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Friday March 24 2:37 AM ET

Indian-American Community Develops

By ROBIN McDOWELL, Associated Press Writer

NEW YORK (AP) - Sidewalks are crowded with women clad in vivid saris. Markets sell spices and basmati rice in bulk. Hindu music blares from video stores featuring the latest hits from India's thriving film industry.

Jackson Heights, a bustling neighborhood in the New York City borough of Queens, captures much of the feel of distant Bombay. And it is not alone: Distinctively Indian communities have planted roots elsewhere in the United States, from Edison, N.J., to Berkeley, Calif.

``It's really exciting,'' says Sreenath Sreenivasan, an Indian-born professor at Columbia University's journalism school. ``From fashion to media to business, the buzz about South Asia is at an all-time high right now.''

Like other Indian-Americans, Sreenivasan hopes the spotlight on President Clinton's visit to India will also shine on a vibrant immigrant community that has achieved enormous success in very little time.

After the Immigration Act of 1965 lifted turn-of-the-century immigrant quotas meant to protect jobs for Americans, the number of Indians living in the United States soared from just 5,000 in the early 1960s to more than 1.2 million in 1997, according to U.S. Population Reference Bureau figures.

Many of the early immigrants were scientists and engineers, lured to the United States to fill Cold War demands. Most of them were also frustrated by social and economic conditions in India that made it difficult to succeed at home.

``India had a third-rate economy with too much state intervention. There were too many hassles,'' says Kanwal Rekhi, 54, founder of the computer networking company Excelan Inc. and former chief technology officer at software maker Novell Inc. (NasdaqNM:NOVL - news)

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Rekhi was one of tens of thousands of Indian-Americans who settled in California's Silicon Valley. As an executive, entrepreneur and private investor he's made more than $330 million.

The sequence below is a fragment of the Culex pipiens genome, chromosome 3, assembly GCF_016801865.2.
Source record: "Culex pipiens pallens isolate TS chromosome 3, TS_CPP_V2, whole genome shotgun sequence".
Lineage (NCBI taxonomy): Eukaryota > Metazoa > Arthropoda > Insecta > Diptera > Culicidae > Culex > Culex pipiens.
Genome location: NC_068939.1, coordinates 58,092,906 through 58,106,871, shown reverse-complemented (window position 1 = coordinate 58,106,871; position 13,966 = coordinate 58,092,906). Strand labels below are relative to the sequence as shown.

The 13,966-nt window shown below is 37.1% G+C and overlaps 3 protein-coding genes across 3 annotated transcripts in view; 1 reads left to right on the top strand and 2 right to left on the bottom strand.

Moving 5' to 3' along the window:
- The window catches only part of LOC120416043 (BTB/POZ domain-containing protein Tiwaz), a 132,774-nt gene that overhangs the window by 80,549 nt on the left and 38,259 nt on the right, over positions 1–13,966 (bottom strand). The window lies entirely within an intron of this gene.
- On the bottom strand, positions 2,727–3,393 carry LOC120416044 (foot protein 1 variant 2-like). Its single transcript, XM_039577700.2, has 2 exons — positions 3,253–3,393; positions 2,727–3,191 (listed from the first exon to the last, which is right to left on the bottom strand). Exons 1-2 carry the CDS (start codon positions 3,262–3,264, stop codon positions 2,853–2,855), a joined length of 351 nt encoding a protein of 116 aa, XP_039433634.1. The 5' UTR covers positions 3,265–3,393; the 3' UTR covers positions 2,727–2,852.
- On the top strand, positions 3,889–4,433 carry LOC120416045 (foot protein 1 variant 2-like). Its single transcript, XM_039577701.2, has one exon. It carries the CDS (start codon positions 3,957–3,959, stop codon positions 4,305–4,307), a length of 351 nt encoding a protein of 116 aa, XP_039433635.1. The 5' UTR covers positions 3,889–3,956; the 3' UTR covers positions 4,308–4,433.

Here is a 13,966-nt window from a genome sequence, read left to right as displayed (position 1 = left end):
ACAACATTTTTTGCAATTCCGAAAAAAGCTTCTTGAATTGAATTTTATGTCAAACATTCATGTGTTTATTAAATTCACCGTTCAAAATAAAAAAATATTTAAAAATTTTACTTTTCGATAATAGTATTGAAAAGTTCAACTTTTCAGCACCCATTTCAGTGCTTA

Still, as new arrivals from the Third World, no matter what their training, skills or experience, Indian-Americans had to prove themselves ``every step of the way, had to be twice as good to get ahead,'' Rekhi says.

``The only way to get to the top was not through promotion but through entrepreneurship. And many of us risked all we had.''

At the end of 1998, Indian-led companies accounted for 24 percent of the high-tech firms in the Silicon Valley, said AnnaLee Saxenian, an economist at the University of California at Berkeley. Those companies produced $3.6 million in sales and employed more than 16,600 people.

Indian-Americans founded such Internet-related powerhouses as HotMail, Exodus Communications, Junglee and Vision software.

Thanks in part to their achievements in technology, and their high representation in medicine and academia, Indian-Americans are the wealthiest immigrant community per capita.

Even using decade-old numbers from the U.S. Census Bureau, their median family income was $48,320, compared to $33,105 among all Americans.

Naresh Chandra, India's ambassador to the United States, says the main reason the community has flourished is simple: education.

More than 20,000 Indian immigrants who settled in the United States since the 1960s are graduates of the Indian Institutes of Technology - six elite public universities that are more selective than Harvard. Admission is solely by national entrance exam, and only 3 percent of applicants are accepted. Harvard accepts about 10 percent of its applicants.

``Do not misunderstand. The Indian community also has a lot of people with very modest means,'' says Frank Wisner, a former U.S. ambassador to New Delhi. ``If you hail a cab in New York, often you see that your driver is an Indian Sikh with a turban on his head.''  

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